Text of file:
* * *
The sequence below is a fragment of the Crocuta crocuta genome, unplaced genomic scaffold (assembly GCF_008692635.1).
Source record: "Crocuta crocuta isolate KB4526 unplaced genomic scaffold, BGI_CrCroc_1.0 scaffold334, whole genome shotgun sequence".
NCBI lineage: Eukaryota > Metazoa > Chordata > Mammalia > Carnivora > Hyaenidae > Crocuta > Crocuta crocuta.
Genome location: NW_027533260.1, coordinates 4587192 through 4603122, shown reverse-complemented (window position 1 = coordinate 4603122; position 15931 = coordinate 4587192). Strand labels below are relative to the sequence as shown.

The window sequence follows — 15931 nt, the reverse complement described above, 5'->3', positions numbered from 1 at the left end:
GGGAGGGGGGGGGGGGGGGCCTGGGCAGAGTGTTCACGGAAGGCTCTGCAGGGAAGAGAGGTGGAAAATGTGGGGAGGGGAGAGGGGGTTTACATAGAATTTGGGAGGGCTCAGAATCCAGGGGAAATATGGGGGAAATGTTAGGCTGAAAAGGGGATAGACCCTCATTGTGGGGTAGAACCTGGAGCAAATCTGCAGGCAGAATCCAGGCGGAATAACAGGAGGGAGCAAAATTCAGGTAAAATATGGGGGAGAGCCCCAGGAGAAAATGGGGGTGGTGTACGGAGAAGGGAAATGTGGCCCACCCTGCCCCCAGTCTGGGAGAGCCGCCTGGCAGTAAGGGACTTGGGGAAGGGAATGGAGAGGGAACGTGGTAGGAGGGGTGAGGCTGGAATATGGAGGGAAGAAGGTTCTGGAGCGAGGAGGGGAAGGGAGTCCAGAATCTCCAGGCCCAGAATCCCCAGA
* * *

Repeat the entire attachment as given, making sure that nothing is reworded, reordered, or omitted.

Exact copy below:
The sequence below is a fragment of the Crocuta crocuta genome, unplaced genomic scaffold (assembly GCF_008692635.1).
Source record: "Crocuta crocuta isolate KB4526 unplaced genomic scaffold, BGI_CrCroc_1.0 scaffold334, whole genome shotgun sequence".
NCBI lineage: Eukaryota > Metazoa > Chordata > Mammalia > Carnivora > Hyaenidae > Crocuta > Crocuta crocuta.
Genome location: NW_027533260.1, coordinates 4587192 through 4603122, shown reverse-complemented (window position 1 = coordinate 4603122; position 15931 = coordinate 4587192). Strand labels below are relative to the sequence as shown.

The window sequence follows — 15931 nt, the reverse complement described above, 5'->3', positions numbered from 1 at the left end:
GGGAGGGGGGGGGGGGGGGCCTGGGCAGAGTGTTCACGGAAGGCTCTGCAGGGAAGAGAGGTGGAAAATGTGGGGAGGGGAGAGGGGGTTTACATAGAATTTGGGAGGGCTCAGAATCCAGGGGAAATATGGGGGAAATGTTAGGCTGAAAAGGGGATAGACCCTCATTGTGGGGTAGAACCTGGAGCAAATCTGCAGGCAGAATCCAGGCGGAATAACAGGAGGGAGCAAAATTCAGGTAAAATATGGGGGAGAGCCCCAGGAGAAAATGGGGGTGGTGTACGGAGAAGGGAAATGTGGCCCACCCTGCCCCCAGTCTGGGAGAGCCGCCTGGCAGTAAGGGACTTGGGGAAGGGAATGGAGAGGGAACGTGGTAGGAGGGGTGAGGCTGGAATATGGAGGGAAGAAGGTTCTGGAGCGAGGAGGGGAAGGGAGTCCAGAATCTCCAGGCCCAGAATCCCCAGA